J Invest Dermatol. 2007 Aug;127(8):1973-9. Epub 2007 Mar 29.
Department of Dermatology, University of California, San Francisco, California, USA.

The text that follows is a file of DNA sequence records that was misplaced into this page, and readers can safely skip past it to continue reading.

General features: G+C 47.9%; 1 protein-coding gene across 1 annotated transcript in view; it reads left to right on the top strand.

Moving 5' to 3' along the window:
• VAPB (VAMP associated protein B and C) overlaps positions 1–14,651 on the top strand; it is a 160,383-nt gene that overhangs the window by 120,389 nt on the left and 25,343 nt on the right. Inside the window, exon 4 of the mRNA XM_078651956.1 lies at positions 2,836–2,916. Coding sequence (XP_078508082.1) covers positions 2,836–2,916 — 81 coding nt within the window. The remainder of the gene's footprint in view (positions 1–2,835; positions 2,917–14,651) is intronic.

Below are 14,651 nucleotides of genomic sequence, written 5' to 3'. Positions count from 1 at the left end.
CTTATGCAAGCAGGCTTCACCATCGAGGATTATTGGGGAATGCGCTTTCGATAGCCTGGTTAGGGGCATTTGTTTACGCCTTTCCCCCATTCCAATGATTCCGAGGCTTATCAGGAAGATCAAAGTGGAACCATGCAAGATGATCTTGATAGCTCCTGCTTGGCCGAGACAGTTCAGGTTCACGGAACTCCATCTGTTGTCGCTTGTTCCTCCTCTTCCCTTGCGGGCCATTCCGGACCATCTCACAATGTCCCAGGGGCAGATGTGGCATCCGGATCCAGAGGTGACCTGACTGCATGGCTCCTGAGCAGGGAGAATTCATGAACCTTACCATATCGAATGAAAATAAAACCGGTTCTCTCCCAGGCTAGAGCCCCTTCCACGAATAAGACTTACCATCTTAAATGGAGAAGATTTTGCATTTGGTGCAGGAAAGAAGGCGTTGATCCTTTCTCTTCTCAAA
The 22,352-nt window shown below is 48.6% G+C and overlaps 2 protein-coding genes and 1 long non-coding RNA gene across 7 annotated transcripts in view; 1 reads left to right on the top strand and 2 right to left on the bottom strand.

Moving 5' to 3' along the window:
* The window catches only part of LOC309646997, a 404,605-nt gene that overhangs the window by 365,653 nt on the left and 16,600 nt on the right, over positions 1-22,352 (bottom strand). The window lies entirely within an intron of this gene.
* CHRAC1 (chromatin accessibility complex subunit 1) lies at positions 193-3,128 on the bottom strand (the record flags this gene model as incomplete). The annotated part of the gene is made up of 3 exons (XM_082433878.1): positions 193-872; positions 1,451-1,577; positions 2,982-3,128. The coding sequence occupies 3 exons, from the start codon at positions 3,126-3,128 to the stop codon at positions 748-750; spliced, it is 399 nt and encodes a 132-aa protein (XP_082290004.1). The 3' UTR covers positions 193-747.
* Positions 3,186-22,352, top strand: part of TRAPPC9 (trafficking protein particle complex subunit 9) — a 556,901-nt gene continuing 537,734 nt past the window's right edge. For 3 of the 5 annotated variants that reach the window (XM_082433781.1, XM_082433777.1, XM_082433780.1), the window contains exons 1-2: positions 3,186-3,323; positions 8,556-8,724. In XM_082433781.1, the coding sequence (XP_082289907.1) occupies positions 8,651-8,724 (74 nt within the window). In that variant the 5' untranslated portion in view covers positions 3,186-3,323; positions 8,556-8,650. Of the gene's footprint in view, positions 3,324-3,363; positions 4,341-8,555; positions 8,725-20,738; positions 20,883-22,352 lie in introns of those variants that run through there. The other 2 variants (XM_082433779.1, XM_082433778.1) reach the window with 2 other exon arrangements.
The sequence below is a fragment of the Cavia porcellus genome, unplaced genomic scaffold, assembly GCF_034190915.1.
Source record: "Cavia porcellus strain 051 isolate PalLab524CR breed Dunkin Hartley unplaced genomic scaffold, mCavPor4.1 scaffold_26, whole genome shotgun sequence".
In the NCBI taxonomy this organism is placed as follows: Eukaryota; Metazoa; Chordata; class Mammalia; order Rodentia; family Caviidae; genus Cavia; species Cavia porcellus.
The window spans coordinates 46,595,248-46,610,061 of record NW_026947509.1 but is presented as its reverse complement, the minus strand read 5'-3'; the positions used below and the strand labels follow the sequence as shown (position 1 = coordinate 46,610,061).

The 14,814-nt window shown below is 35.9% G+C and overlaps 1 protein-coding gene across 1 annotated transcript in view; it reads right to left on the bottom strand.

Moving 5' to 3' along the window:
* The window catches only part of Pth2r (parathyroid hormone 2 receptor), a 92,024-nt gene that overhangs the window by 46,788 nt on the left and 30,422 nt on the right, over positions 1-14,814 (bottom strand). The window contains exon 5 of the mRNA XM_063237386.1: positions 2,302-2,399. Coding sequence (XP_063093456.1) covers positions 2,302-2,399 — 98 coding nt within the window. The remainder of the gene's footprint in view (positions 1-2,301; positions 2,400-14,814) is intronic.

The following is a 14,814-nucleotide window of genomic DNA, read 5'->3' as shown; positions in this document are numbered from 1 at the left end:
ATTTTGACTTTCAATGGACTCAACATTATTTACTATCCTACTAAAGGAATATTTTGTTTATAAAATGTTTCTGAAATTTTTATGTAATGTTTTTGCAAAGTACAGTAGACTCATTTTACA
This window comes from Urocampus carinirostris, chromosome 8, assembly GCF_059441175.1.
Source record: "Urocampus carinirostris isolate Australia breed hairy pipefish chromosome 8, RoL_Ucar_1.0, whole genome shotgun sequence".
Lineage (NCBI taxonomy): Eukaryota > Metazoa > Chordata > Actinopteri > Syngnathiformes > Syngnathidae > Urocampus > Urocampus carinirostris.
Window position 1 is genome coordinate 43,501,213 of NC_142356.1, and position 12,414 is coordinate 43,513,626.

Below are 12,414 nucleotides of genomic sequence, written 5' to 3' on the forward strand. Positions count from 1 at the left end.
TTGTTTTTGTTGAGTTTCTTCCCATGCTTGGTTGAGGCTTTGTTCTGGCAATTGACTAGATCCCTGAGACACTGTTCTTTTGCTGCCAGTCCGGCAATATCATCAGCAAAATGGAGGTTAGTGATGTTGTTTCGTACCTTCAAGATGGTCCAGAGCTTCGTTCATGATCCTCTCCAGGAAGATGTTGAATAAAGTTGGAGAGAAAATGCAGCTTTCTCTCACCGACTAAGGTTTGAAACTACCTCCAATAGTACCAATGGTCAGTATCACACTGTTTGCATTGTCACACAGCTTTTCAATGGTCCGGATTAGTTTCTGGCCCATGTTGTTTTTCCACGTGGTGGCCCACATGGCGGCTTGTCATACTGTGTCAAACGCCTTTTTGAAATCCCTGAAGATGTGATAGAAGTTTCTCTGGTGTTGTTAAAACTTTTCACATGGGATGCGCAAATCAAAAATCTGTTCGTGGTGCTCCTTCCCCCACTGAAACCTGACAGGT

Hailey-Hailey disease (HHD) (MIM 16960) is an autosomal-dominant blistering skin disease caused by a mutation in the Ca2+-ATPase ATP2C1 (protein SPCA1), responsible for controlling Ca2+ concentrations in the cytoplasm and Golgi in human keratinocytes. Cytosolic Ca2+ concentrations, in turn, play a major role in the regulation of keratinocyte differentiation. To study how ATP2C1 function impacts keratinocyte differentiation, we assessed involucrin expression in HHD keratinocytes. Involucrin is a protein that makes up the cornified envelope of keratinocytes and is expressed in response to increased intracellular Ca2+ concentrations. Even though HHD keratinocytes suffer from abnormally high cytosolic Ca2+, we found that these cells expressed lower involucrin protein levels at both low and high extracellular Ca2+ concentrations when compared with normal control keratinocytes. Decreased involucrin protein levels were caused by lower involucrin mRNA levels in HHD keratinocytes. Decreased involucrin mRNA, in turn, was caused by increased rates of involucrin mRNA degradation. Ca2+-sensitive involucrin AP-1 promotor activity was increased, both in HHD keratinocytes and in an small interfering RNA (siRNA) experimental model, suggesting compensatory promoter upregulation in the face of increased mRNA degradation. This report provides new insights into differentiation defects in HHD and its relationship to Ca2+ signaling.